In an interview where she held back from criticising Prime Minister Narendra Modi for his statement on Friday night (“na koi wahan hamari seema mein ghus aaya hai”) and accepted the PMO’s edited version of what the PM said, former foreign secretary Nirupama Rao has nonetheless been sharply critical of the government’s overall communication on the India-China situation.
She said government communication must be “more precise and less ambiguous”. She added “every word is weighed carefully”. As she put it, its “masticated, there is no doubt about what is being said, there is no ambiguity”. However, what we have ended up with is “a compounding of confusion”. Rao said she is very concerned about this.
In a 41-minute interview to Karan Thapar for The Wire, Rao, who is also a former ambassador to China, specifically said the PMO must clarify what it means by the phrase “across the LAC”. Earlier, when foreign minister S. Jaishankar spoke to his Chinese counterpart, he pointed out that the Chinese had attempted to build a structure on our side of the LAC. The PMO, however, used the words “across the LAC”. This needs to be clarified, said Rao.
In the interview, Rao said she accepted the PMO statement that when he spoke on Friday, the prime minister was only referring to events in Galwan. She would not comment on the fact that the PMO edited out or dropped the first half of the prime minister’s critical sentence where he said, “Na koi wahan hamari seema mein ghus aaya hai”. She also said the prime minister’s statement did not have implications for the Pangong Lake situation because the prime minister was only speaking about Galwan.
Questioned about the way in which China has translated the PM’s statement into Mandarin and circulated it widely on social media and the way the Global Times has interpreted this statement, Rao said Chinese propaganda was only to be expected.
However, when questioned specifically about a Global Times editorial from June 21 which said PM Modi “understands his country cannot have further conflict with China so he is also making an effort to cool tensions”, Rao said there was a need to “contain the emotional hysteria”. She criticised calls to boycott Chinese goods as well as the public breaking and throwing of Chinese television sets.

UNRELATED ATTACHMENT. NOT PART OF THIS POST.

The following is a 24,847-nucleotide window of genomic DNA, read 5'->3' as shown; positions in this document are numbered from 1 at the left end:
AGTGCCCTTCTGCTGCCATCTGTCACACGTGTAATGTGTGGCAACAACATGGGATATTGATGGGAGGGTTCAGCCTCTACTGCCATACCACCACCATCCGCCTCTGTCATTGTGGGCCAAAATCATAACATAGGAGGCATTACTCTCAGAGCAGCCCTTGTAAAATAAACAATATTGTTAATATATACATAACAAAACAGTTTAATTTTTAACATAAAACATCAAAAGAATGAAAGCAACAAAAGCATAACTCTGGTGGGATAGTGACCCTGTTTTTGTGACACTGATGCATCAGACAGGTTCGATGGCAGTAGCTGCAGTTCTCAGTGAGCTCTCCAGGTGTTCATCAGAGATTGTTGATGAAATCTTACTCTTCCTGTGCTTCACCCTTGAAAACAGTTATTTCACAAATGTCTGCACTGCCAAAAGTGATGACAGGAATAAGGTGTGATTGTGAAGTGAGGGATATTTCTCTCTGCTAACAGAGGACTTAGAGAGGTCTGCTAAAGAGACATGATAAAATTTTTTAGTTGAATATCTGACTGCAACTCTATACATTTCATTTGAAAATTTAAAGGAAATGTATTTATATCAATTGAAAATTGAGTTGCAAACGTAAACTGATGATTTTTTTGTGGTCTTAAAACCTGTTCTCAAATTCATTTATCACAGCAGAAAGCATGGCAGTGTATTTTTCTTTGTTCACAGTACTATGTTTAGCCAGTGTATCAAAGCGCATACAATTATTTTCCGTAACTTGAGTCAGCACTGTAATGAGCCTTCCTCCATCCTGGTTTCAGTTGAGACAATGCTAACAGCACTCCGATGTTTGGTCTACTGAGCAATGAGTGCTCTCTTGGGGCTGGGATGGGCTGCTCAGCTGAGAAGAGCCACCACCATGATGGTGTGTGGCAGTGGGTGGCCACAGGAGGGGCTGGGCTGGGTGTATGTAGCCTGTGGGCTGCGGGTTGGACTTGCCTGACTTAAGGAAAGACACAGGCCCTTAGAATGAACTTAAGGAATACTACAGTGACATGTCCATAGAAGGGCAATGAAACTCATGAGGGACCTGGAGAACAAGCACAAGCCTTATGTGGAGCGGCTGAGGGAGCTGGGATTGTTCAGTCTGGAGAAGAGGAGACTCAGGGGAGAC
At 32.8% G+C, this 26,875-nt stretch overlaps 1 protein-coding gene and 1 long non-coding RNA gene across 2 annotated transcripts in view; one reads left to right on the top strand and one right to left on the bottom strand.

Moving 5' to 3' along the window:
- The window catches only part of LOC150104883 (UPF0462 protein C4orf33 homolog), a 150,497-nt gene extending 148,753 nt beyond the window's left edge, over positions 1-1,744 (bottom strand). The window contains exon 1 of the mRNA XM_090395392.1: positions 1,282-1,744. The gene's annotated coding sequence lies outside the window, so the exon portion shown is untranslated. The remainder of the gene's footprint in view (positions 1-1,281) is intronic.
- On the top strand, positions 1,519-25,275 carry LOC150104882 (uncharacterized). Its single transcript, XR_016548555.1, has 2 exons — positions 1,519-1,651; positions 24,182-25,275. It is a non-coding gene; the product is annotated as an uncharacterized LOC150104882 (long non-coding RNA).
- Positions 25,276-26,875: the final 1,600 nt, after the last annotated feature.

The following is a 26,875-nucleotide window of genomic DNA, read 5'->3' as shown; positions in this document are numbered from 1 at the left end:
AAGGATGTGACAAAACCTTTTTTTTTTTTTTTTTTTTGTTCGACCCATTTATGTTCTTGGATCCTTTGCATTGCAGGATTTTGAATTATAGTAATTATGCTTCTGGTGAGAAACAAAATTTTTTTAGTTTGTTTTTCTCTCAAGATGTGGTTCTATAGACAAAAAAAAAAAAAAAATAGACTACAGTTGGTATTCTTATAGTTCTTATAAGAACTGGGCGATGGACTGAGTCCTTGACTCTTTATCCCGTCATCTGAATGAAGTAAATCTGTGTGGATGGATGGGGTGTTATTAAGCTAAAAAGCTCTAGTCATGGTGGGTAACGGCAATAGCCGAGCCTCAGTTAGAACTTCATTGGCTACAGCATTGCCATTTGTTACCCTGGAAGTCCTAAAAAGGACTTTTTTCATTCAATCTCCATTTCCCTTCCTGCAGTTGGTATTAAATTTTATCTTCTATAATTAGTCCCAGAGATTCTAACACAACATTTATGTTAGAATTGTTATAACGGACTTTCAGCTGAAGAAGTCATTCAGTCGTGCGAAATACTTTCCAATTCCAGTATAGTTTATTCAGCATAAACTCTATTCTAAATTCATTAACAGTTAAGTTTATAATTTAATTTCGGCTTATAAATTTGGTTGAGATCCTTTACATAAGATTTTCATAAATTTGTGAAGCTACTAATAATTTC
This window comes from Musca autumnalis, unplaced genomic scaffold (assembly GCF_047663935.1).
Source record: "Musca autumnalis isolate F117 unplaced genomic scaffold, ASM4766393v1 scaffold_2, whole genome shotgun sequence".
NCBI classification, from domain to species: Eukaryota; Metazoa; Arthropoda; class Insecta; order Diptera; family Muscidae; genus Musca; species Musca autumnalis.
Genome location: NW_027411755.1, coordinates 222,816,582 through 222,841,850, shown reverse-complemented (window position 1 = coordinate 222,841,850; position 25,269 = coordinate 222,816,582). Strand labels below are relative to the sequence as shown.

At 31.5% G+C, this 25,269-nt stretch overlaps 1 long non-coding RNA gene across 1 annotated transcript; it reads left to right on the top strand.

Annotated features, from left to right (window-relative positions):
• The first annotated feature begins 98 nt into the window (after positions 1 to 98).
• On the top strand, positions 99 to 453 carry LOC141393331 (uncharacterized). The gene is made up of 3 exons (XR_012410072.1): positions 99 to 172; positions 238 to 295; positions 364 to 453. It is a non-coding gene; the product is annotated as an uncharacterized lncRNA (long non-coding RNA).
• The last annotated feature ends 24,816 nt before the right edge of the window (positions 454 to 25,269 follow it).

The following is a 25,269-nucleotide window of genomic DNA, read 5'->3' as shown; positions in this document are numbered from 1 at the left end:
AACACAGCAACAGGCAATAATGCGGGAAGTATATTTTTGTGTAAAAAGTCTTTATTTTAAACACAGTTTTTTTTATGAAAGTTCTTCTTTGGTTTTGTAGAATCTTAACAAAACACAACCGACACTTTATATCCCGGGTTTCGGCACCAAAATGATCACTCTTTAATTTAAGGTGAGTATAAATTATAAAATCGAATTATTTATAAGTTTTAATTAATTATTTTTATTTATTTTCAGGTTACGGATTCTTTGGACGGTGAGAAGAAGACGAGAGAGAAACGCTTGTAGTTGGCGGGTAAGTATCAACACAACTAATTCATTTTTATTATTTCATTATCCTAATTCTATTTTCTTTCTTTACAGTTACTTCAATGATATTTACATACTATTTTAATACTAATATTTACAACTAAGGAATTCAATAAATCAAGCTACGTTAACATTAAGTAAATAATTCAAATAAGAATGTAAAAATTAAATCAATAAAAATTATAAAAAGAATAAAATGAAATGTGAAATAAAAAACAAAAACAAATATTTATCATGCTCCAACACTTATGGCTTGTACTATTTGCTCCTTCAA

Rao said India is “completely devoid of experts on China” and we need to correct this vacuum quickly. Her suggestion was that, at the moment, we do not read the Chinese correctly and do not fully understand their intent and don’t know how to respond appropriately.
In the interview to The Wire, Rao spent a lot of time talking about the impact of the India-China tussle on India’s image in the South Asian neighbourhood. Calling it “a very dark hour”, she said the outcome was “a great blow to our prestige in the neighbourhood”. She poignantly added: “I grieve for India”.
Rao said in response to the crisis with China, India needs to rethink its neighbourhood policy which, at the moment, she said was in “shambles”. She said “we need to be more generous, more giving”.
Rao put a lot of stress on the need to improve relations with Pakistan. She said there was a need “to build on old connections” which do not just go back generations but centuries. She said there was a need “to reopen the channels for communications”. She added we need to “dissect what went wrong in our Pakistan policy”.
Calling Chinese behaviour “aggressive and adventurous” she also said India cannot “turn its back on engagement”. As she put it “complete disengagement is not the answer”.
However, “the face China has shown us is unpleasant, unfriendly and hostile” and we now need to be “less hesitant and less sensitive about China”. She said “India must stand up for its interests more assertively and also speak out in defence of the constitutional and democratic values it upholds”.
In this context she said, “India should develop more ties with Taiwan”. She explicitly ruled out changing the one-China policy but said we could have closer “trade and economic contact and people to people ties with Taiwan”.
Asked if India should be more outspoken in support of the democracy movement in Hong Kong, she said India should “develop a policy towards Hong Kong in concert with our other partners and neighbours”.